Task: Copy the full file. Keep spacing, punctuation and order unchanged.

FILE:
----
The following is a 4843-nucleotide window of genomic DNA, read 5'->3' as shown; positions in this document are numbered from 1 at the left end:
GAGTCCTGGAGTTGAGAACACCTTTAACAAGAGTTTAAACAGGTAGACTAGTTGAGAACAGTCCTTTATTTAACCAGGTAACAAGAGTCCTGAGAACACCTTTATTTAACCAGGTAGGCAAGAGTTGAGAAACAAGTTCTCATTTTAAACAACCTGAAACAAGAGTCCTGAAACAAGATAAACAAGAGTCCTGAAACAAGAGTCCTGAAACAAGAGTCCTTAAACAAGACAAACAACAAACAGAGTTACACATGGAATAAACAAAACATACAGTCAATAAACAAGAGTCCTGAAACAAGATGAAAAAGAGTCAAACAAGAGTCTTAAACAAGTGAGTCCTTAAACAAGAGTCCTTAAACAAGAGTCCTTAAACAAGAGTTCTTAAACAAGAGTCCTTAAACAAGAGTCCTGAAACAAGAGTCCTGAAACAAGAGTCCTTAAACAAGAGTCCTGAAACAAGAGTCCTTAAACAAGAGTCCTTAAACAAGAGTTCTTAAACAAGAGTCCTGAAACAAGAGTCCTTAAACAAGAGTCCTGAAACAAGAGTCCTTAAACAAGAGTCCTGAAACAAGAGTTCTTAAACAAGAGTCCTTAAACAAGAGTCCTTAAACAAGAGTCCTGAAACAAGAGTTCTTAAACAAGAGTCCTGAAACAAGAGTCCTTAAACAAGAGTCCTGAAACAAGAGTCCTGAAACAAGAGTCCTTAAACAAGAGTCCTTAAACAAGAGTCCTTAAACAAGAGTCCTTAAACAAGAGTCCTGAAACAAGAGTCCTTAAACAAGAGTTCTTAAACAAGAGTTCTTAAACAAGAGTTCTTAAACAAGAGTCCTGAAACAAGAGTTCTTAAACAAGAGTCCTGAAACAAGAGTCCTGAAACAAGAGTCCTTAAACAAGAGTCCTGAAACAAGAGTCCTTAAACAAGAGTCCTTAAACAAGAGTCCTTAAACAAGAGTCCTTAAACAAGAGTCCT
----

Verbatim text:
The following is a 4843-nucleotide window of genomic DNA, read 5'->3' as shown; positions in this document are numbered from 1 at the left end:
GAGTCCTGGAGTTGAGAACACCTTTAACAAGAGTTTAAACAGGTAGACTAGTTGAGAACAGTCCTTTATTTAACCAGGTAACAAGAGTCCTGAGAACACCTTTATTTAACCAGGTAGGCAAGAGTTGAGAAACAAGTTCTCATTTTAAACAACCTGAAACAAGAGTCCTGAAACAAGATAAACAAGAGTCCTGAAACAAGAGTCCTGAAACAAGAGTCCTTAAACAAGACAAACAACAAACAGAGTTACACATGGAATAAACAAAACATACAGTCAATAAACAAGAGTCCTGAAACAAGATGAAAAAGAGTCAAACAAGAGTCTTAAACAAGTGAGTCCTTAAACAAGAGTCCTTAAACAAGAGTCCTTAAACAAGAGTTCTTAAACAAGAGTCCTTAAACAAGAGTCCTGAAACAAGAGTCCTGAAACAAGAGTCCTTAAACAAGAGTCCTGAAACAAGAGTCCTTAAACAAGAGTCCTTAAACAAGAGTTCTTAAACAAGAGTCCTGAAACAAGAGTCCTTAAACAAGAGTCCTGAAACAAGAGTCCTTAAACAAGAGTCCTGAAACAAGAGTTCTTAAACAAGAGTCCTTAAACAAGAGTCCTTAAACAAGAGTCCTGAAACAAGAGTTCTTAAACAAGAGTCCTGAAACAAGAGTCCTTAAACAAGAGTCCTGAAACAAGAGTCCTGAAACAAGAGTCCTTAAACAAGAGTCCTTAAACAAGAGTCCTTAAACAAGAGTCCTTAAACAAGAGTCCTGAAACAAGAGTCCTTAAACAAGAGTTCTTAAACAAGAGTTCTTAAACAAGAGTTCTTAAACAAGAGTCCTGAAACAAGAGTTCTTAAACAAGAGTCCTGAAACAAGAGTCCTGAAACAAGAGTCCTTAAACAAGAGTCCTGAAACAAGAGTCCTTAAACAAGAGTCCTTAAACAAGAGTCCTTAAACAAGAGTCCTTAAACAAGAGTCCT